The new racism embodied in total contempt for Obama, Wendell Berry, Lexington Herald-Leader, September 13, 2015
Nobody can doubt that virtually all of the president’s political enemies would vehemently defend themselves against a charge of racism. Virtually all of them observe the forms and taboos of political correctness. If any very visible one of their own should insult the president by a recognized racial slur, they would all join in the predictable outrage. But the paramount fact of this moment in the history of racism is that you don’t have to denominate the president by a recognized racial slur when his very name can be used as a synonym.
This subtilized racism is not only a perhaps unignorable lure to Republican politicians; it can also be noticeably corrupting to Democrats.
In Kentucky, for example, where Obama is acknowledged carefully to be “unpopular,” candidates of both parties have been, and still are, running “against Obama.” If the president comes into the state to visit, some Democratic candidates, like Republican candidates, become conspicuously busy elsewhere.
Scaring Up the Vote, Jamelle Bouie, Slate, September 8, 2015
To a large degree, the move toward deincarceration and less draconian policing is a product of declining crime. Americans are less afraid of being victimized, which makes them either open to policies that might look “soft” in a more dangerous environment, or they are just apathetic about the issue. But even apathy works; when the public is indifferent, it’s easier to pass unpopular policies or make potentially unpopular commitments. It’s one reason why Hillary Clinton—a cautious politician by any measure—has felt confident enough to openly endorse Black Lives Matter; outside of a dedicated few, no one is paying attention, and no one is trying to use it against her.
Christie and other Republicans are trying to change that. By blaming Obama and Black Lives Matter for an increase in crime or new attacks on police officers, they’re working to conjure the fear and uncertainty of the ’80s and ’90s—when violent crime was at an all-time high—and capitalize on them. And it’s worth noting the extent to which these appeals come at the same time that Republicans need to increase their share of the white vote to win a national majority. It’s no accident, perhaps, that Trump has called for giving “power back to the police, because crime is rampant.”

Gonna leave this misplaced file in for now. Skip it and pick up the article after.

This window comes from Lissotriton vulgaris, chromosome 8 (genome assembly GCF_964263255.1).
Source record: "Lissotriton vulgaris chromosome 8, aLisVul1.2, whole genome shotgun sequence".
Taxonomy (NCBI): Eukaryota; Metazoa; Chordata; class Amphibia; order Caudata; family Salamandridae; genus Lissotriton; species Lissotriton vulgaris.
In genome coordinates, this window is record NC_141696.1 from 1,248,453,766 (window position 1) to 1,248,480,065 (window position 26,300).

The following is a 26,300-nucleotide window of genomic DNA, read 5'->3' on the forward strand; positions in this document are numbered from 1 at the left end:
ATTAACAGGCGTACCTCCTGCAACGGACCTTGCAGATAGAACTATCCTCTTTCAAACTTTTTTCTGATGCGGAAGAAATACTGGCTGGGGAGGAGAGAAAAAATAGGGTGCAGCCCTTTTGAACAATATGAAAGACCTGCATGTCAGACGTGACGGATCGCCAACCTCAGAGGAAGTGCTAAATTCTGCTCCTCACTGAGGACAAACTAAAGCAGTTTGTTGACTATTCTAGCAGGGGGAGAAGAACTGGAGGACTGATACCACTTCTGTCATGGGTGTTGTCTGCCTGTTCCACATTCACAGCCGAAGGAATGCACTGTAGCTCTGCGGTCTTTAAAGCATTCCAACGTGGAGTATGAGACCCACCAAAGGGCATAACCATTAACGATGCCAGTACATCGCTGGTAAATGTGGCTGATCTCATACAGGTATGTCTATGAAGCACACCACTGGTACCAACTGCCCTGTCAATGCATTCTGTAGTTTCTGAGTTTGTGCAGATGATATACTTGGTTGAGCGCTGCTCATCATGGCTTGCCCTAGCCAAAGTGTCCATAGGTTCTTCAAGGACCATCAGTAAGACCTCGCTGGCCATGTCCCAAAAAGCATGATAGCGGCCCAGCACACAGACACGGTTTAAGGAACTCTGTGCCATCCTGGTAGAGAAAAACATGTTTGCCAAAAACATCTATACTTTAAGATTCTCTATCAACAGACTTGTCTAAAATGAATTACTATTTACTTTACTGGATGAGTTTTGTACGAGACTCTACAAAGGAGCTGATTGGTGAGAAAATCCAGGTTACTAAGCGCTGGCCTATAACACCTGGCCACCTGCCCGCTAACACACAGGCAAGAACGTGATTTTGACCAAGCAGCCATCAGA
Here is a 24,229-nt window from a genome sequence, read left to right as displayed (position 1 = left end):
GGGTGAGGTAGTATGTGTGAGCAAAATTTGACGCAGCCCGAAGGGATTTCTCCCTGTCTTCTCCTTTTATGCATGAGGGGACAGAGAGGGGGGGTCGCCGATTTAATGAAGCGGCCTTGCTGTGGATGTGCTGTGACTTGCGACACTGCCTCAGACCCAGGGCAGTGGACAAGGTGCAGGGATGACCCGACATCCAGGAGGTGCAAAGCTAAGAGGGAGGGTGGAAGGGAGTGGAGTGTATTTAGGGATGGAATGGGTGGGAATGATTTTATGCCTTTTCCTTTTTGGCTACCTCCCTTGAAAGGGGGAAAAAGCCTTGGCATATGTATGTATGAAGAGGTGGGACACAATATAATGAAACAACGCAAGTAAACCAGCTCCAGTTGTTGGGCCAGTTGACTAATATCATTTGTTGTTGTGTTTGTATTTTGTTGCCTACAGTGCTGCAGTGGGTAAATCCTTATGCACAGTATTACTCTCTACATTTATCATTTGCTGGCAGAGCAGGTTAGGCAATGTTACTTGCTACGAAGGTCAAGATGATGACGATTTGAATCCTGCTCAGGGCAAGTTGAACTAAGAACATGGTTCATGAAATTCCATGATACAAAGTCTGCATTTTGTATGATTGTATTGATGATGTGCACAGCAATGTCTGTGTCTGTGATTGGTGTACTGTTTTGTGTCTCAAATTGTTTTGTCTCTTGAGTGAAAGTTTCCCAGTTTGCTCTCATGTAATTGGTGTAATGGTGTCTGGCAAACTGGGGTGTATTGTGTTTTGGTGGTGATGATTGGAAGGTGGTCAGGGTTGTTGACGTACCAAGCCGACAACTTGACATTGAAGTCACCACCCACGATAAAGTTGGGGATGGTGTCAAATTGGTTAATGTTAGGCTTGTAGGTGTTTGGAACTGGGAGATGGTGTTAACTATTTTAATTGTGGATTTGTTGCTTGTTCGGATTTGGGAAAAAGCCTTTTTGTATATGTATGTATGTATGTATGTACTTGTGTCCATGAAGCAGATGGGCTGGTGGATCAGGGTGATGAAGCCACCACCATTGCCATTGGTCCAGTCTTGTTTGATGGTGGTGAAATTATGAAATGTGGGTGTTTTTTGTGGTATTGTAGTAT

The Rape Victim Who Is Challenging One of the Fundamental Laws of the Internet, Allie Conti, Vice, August 26, 2015
The question of how much responsibility websites have for their users’ behavior has become increasingly complicated. Over the past several months Twitter has revised its policies on abuse and harassment multiple times in an effort to curb the number of violent threats tossed around on the social network that are disproportionately directed at women. This month Reddit took steps to hide its most toxic, hateful communities from the average site visitor; earlier this summer administrators banned five subreddits that were being used “as a platform to harass individuals.”
More serious crimes seem likelier to occur on sites that encourage users to engage in IRL interactions—Uber, for instance, has maintained that it’s not liable for any actions committed by its drivers, which the company considers to be independent contractors, not full employees. “Uber’s first line of defense” against lawsuits over drivers’ bad behavior, according to Forbes, “is that it’s a marketplace and not a transportation provider.”
Sanders Tells Liberty U: Sorry, But The US Was Founded On ‘Racist Principles’, Caitlyn Cruz, Talking Points Memo, September 14, 2015
Democratic presidential candidate Sen. Bernie Sanders (I-VT) quoted from the Bible and told students that America was founded on “racist principles” during a speech on Monday at Liberty University, a private evangelical Christian university in Virginia.
“I would also say that as a nation, the truth is, that a nation which in many ways was created, and I’m sorry to have to say this, from way back on racist principles, that’s a fact,” Sanders said during a Q&A following his speech. “We have come a long way as a nation.”
Sanders, a self-described Democratic Socialist, quoted from both the Old and New Testaments of the Bible during his speech. The senator acknowledged early on that there were major things students of the school, which was founded by the late Rev. Jerry Falwell, would likely disagree with him on, but that he was there to try to find common ground.